FCC chairman: 'More time' needed for net neutrality proposals

Federal Communications Commission Chairman Tom Wheeler on Monday welcomed President Obama's call for stronger broadband Internet regulation, noting the independent agency will consider the president's comments along with thousands of others on the topic.

Wheeler on Monday said the agency will need "more time" to examine the various legal implications of rules governing the Internet, though he did not specify a time frame. 

"As an independent regulatory agency we will incorporate the President’s submission into the record of the Open Internet proceeding," Wheeler said in a statement. "We welcome comment on it and how it proposes to use Title II of the Communications Act."

Obama is urging the commission to treat broadband Internet as a public utility, a move that would ban companies from cutting deals for faster service by regulating it in ways similar to traditional phone companies. 

"The FCC is an independent agency, and ultimately this decision is theirs alone," Obama noted, before outlining his preference.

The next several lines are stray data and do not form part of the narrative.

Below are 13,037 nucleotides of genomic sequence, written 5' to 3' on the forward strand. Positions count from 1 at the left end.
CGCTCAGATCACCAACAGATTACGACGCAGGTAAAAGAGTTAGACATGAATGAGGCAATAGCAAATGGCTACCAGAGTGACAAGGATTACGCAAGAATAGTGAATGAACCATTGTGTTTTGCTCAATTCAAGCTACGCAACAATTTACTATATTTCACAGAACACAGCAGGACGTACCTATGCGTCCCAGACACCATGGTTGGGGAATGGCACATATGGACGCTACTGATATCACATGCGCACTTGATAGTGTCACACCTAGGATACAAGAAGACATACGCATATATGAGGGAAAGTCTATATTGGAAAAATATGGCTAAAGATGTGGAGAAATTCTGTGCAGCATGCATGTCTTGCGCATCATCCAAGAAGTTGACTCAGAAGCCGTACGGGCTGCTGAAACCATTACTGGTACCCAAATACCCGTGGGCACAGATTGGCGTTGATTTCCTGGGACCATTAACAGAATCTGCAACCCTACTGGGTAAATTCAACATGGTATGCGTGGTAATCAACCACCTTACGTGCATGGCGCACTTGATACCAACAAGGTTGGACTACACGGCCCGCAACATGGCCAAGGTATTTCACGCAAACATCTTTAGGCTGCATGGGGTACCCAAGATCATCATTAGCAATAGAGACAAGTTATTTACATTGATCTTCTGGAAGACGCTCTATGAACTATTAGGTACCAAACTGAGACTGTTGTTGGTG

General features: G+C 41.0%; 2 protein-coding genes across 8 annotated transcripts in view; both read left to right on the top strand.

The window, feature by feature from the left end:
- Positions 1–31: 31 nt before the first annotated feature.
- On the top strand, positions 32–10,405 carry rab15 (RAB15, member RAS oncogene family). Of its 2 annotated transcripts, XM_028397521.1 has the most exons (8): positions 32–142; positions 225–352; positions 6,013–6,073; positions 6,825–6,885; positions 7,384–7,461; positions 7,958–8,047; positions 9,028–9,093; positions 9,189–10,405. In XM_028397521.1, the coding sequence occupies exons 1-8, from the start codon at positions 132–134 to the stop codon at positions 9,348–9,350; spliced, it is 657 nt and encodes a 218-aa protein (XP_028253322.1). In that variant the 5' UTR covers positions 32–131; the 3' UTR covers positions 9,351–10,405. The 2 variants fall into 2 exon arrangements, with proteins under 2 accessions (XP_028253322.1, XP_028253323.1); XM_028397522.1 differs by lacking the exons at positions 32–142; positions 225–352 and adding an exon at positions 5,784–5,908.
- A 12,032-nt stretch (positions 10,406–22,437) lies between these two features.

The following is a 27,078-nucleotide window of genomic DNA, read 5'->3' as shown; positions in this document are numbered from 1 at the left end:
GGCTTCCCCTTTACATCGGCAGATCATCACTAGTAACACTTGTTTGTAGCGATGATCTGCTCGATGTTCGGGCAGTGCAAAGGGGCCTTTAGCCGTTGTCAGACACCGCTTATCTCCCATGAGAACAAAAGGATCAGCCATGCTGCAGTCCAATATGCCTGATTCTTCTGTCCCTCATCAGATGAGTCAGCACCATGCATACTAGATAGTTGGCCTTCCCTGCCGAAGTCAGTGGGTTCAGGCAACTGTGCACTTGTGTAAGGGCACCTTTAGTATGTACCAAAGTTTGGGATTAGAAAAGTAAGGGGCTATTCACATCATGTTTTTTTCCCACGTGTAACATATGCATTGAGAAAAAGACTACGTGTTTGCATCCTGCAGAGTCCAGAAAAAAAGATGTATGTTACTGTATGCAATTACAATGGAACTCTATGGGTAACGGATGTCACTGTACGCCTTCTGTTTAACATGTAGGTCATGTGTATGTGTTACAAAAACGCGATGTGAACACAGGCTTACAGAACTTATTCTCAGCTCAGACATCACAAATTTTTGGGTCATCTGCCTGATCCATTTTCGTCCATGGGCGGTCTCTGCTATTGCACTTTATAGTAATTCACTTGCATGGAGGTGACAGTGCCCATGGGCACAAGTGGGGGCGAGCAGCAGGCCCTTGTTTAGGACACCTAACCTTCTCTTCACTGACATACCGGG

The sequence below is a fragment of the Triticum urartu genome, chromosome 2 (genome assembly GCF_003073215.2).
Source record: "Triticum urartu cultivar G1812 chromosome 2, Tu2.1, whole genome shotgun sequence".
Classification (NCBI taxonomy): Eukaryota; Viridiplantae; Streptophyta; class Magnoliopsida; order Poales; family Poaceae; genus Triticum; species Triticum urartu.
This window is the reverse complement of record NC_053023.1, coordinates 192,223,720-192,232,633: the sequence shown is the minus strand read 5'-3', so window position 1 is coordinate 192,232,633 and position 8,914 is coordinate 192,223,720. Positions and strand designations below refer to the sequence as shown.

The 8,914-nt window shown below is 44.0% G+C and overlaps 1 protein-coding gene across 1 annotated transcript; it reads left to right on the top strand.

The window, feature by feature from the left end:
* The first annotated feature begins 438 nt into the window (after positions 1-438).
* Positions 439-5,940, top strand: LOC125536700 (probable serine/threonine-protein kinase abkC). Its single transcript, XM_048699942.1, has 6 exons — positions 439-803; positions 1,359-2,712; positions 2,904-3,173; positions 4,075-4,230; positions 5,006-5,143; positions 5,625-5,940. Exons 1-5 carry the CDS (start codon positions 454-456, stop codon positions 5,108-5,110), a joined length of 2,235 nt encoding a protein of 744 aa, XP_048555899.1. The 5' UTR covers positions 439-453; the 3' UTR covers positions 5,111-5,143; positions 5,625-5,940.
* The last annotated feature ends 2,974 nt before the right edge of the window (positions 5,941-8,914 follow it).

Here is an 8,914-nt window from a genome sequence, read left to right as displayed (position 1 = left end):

"We both oppose Internet fast lanes," Wheeler said. "The Internet must not advantage some to the detriment of others. We cannot allow broadband networks to cut special deals to prioritize Internet traffic and harm consumers, competition and innovation." 

Wheeler is reportedly debating an alternate “hybrid” plan that would use the Title II authority to regulate transactions between Internet service providers and websites. Separate regulations would handle the relationship between broadband providers and customers.

Wheeler's reported new proposal, as well as one unveiled earlier this year, could leave open the possibility of "fast lane" deals. 

Wheeler has previously suggested his new proposal would be unveiled by the end of the year. The various legal options, Wheeler said Monday, ensure that "there is more work to do."

"The reclassification and hybrid approaches before us raise substantive legal questions," he added. "We found we would need more time to examine these to ensure that whatever approach is taken, it can withstand any legal challenges it may face."

A spokesman for Wheeler confirmed the new net neutrality order would not be taken up in the committee's open meeting in December, meaning the "rules would not be finalized until 2015."

This story was updated at 12:42 p.m.